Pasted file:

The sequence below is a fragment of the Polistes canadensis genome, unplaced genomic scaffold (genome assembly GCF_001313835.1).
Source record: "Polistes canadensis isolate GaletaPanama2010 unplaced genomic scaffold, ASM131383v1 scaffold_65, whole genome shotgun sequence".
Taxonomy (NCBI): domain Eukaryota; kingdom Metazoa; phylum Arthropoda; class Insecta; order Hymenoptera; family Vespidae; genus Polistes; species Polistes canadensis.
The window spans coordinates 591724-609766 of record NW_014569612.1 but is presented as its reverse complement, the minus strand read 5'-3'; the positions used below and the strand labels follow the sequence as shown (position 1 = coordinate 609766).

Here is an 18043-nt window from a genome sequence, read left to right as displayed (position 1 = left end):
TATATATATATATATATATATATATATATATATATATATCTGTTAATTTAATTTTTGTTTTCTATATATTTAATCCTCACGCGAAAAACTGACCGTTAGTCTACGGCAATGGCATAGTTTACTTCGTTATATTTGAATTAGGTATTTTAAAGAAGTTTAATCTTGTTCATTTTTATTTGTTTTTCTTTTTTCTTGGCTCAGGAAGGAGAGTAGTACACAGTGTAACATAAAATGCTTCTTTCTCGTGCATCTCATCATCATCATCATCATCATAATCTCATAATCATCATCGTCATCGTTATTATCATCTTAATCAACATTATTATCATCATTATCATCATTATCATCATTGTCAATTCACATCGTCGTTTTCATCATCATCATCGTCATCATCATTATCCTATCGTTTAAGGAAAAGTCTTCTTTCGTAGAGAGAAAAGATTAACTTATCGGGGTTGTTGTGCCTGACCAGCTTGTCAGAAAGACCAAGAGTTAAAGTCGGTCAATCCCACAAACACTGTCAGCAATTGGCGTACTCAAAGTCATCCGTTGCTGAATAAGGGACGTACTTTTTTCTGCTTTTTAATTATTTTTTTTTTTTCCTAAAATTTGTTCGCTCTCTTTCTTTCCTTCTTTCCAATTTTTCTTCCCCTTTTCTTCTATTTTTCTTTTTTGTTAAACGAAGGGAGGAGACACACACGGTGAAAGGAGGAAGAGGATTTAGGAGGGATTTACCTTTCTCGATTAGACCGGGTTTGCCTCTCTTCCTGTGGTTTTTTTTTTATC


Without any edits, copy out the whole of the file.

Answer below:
The sequence below is a fragment of the Polistes canadensis genome, unplaced genomic scaffold (genome assembly GCF_001313835.1).
Source record: "Polistes canadensis isolate GaletaPanama2010 unplaced genomic scaffold, ASM131383v1 scaffold_65, whole genome shotgun sequence".
Taxonomy (NCBI): domain Eukaryota; kingdom Metazoa; phylum Arthropoda; class Insecta; order Hymenoptera; family Vespidae; genus Polistes; species Polistes canadensis.
The window spans coordinates 591724-609766 of record NW_014569612.1 but is presented as its reverse complement, the minus strand read 5'-3'; the positions used below and the strand labels follow the sequence as shown (position 1 = coordinate 609766).

Here is an 18043-nt window from a genome sequence, read left to right as displayed (position 1 = left end):
TATATATATATATATATATATATATATATATATATATATCTGTTAATTTAATTTTTGTTTTCTATATATTTAATCCTCACGCGAAAAACTGACCGTTAGTCTACGGCAATGGCATAGTTTACTTCGTTATATTTGAATTAGGTATTTTAAAGAAGTTTAATCTTGTTCATTTTTATTTGTTTTTCTTTTTTCTTGGCTCAGGAAGGAGAGTAGTACACAGTGTAACATAAAATGCTTCTTTCTCGTGCATCTCATCATCATCATCATCATCATAATCTCATAATCATCATCGTCATCGTTATTATCATCTTAATCAACATTATTATCATCATTATCATCATTATCATCATTGTCAATTCACATCGTCGTTTTCATCATCATCATCGTCATCATCATTATCCTATCGTTTAAGGAAAAGTCTTCTTTCGTAGAGAGAAAAGATTAACTTATCGGGGTTGTTGTGCCTGACCAGCTTGTCAGAAAGACCAAGAGTTAAAGTCGGTCAATCCCACAAACACTGTCAGCAATTGGCGTACTCAAAGTCATCCGTTGCTGAATAAGGGACGTACTTTTTTCTGCTTTTTAATTATTTTTTTTTTTTCCTAAAATTTGTTCGCTCTCTTTCTTTCCTTCTTTCCAATTTTTCTTCCCCTTTTCTTCTATTTTTCTTTTTTGTTAAACGAAGGGAGGAGACACACACGGTGAAAGGAGGAAGAGGATTTAGGAGGGATTTACCTTTCTCGATTAGACCGGGTTTGCCTCTCTTCCTGTGGTTTTTTTTTTATC